Today’s post is a guest blog by my critique partner and friend, the fantasy writer A. S. Akkalon.
By day, A.S. Akkalon works in an office where computers outnumber suits of armour more than two-to-one, and by night she puts dreams of medieval castles, swords, and dragons onto paper.
She blogs bad advice, random silliness, and the occasional short story at www.asakkalon.com, and can often be found grubbing in the leaf litter under the Twitter trees (@AkkalonAS).
She’s currently editing her high fantasy novel, “Rain on Dragon Scales”, which takes itself more seriously than her blog, but not too seriously. It also has dragons.
If life has taught her anything, it’s that the cat is always right.
You’ll find my corresponding blog, How To Win The Heart Of A Romance Writer, on her blog at http://www.asakkalon.com/romance-writer/
How to win a fantasy writer’s heart
Fantasy writers can be bewildering creatures, one minute asking for help with a gnarly plot point, the next scolding you for daring to offer it.
They have big dreams and fragile confidence, and are more at home among the inhabitants of their imaginary worlds than at a dinner party among their friends.
Their pockets are misshapen from carrying a notebook and pen, and they’ve probably been stopped at least once by airport security for trying to take a sword onto a plane. (Or maybe that was just me.)
During writing time they are pleasant partners, assuming the sound of typing doesn’t bother you, and the tea that keeps them ticking is cheap.
They see gnomes under the hedge, dementors in the forest, and will sit for hours waiting for a hedgehog to talk.
Go on a flight of fancy with a fantasy writer and you won’t regret it.
If you want the wonder of winning the heart of one of these delightful creatures, I have just the advice to help you do it.
Learn obscure foreign customs
A couple of blunders might lead you to conclude that the best thing you can do is stay out of a fantasy writer’s writing.
This is only half true.
Unless you’re a writer yourself, don’t try to tell her how to write. Even if you are, there’s something better you can do.
Brush up on your knowledge of obscure foreign customs and casually slip them into conversation. Bonus points if they’re from dead civilisations and five minutes in a closet with Google won’t yield the same gems.
Why, you ask. Because this makes you a treasure trove of inspiration. Fantasy writers might create whole worlds, but they’re inspired by real life and real civilisations. Become a source of inspiration and the fantasy writer will be dying to keep you around.
Plus, it makes you a more interesting person, and who wouldn’t want that?
Buy her a sword
I challenge you to find a fantasy writer wouldn’t love a sword to hang between her bookcases.
And I’m not talking about a tacky stainless steel sword. I mean a properly-tempered, high carbon steel sword that would scare a pickpocket from twenty paces and looks as if the blood has just been cleaned off.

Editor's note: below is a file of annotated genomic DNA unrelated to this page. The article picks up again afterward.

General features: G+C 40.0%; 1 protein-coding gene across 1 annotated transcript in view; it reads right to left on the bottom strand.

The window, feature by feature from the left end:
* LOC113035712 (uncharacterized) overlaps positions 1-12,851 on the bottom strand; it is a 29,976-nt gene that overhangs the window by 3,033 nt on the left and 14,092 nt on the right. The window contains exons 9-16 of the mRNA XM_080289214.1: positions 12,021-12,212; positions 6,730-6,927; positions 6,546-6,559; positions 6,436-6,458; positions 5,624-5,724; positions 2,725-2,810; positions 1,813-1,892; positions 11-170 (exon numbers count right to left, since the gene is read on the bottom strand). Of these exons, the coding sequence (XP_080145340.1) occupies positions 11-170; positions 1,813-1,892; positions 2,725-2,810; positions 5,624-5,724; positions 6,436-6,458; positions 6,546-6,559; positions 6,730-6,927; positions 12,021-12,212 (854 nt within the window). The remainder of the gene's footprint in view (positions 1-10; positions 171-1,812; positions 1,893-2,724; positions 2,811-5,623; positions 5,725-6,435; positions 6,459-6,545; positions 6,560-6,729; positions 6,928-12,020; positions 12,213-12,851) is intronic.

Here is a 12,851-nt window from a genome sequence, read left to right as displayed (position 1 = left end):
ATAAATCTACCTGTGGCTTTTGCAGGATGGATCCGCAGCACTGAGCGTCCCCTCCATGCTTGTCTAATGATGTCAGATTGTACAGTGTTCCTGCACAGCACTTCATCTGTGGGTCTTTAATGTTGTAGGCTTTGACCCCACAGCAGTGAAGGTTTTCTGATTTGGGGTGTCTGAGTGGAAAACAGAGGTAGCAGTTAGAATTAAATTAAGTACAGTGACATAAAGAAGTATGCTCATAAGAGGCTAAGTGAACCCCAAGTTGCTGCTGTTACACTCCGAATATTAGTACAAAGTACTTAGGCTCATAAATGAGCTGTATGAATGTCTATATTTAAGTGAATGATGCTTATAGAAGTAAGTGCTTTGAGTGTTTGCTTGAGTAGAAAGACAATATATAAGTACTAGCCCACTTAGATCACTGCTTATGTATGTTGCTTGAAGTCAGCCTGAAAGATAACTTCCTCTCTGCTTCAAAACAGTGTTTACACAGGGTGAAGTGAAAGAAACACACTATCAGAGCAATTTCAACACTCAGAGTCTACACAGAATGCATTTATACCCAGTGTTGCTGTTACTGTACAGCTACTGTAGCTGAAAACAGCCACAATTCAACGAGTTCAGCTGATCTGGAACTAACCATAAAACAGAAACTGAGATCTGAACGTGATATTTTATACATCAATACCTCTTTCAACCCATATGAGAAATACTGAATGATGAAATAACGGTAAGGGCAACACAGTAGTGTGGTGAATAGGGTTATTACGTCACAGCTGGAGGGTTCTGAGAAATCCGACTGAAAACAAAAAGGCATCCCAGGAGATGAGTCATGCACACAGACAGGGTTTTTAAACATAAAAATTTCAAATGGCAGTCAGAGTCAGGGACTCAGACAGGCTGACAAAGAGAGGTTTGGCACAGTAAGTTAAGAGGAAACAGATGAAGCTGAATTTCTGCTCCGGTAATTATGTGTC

If you don’t want to risk her having a sword, another option is a longbow. Along with lessons on how to use it, of course. You might want to keep the cat inside.
A gorgeous, historically accurate sword or longbow will melt the hardest fantasy writer’s heart.
Refill her tea when she’s reading
Reading is a serious business for a fantasy writer. For you as the hopeful future partner of said fantasy writer, reading time involves several responsibilities.
The first is to be quiet. Yes, what Mark did at work today was hilarious, but when she’s reading she doesn’t care.
The second is to provide sustenance. This means tea. From time to time, the tea will go cold sitting beside her. This doesn’t mean she doesn’t want it, just that she’s so caught up in her book that she’s temporarily forgotten she has it.
At some point she will remember and reach for it. If you have replaced the cold tea with hot tea without disturbing her, your gallantry will not go unnoticed.
Similarly, if you can be still and silent when she’s writing you will win her undying affection.
Take her on a romantic outing
You have several options here. Which is best will depend on your proclivities and hers.
Take her away for a romantic night in a medieval castle. I suggest choosing one that isn’t haunted, unless her interests lie in that direction.
If she’s not afraid of horses or allergic to them, take her horse trekking. Even better, unicorn trekking.
If you’re lucky enough to have one in your area, take her to a jousting tournament. Yes, apparently these are still a real thing.
Go on a trip to Hobbiton. Skip the ring, though, unless your relationship has reached that point.
Get her a pet dragon
The ultimate thing you can do that I guarantee will win your fantasy writer’s heart is buy her a pet dragon. Provided it doesn’t eat or incinerate her, or incite a feud with the neighbours.
If dragons are out of your price range there’s a poor man’s alternative: make wings for the cat (or dog).
No, it’s not the same as a dragon, but it is adorable. And if you put wings on the cat you’re likely to get so badly mauled the fantasy writer will be forced to tend your gashes and nurse you back to health. This will provide plenty of opportunity for falling in love.
Armed with these strategies, you’re now ready to go out and win the heart of a fantasy writer. Good luck!
If you’re a fantasy writer, what does it take to win your heart? If you’ve tried to win the heart of a fantasy writer, what strategies did you try? Did they work?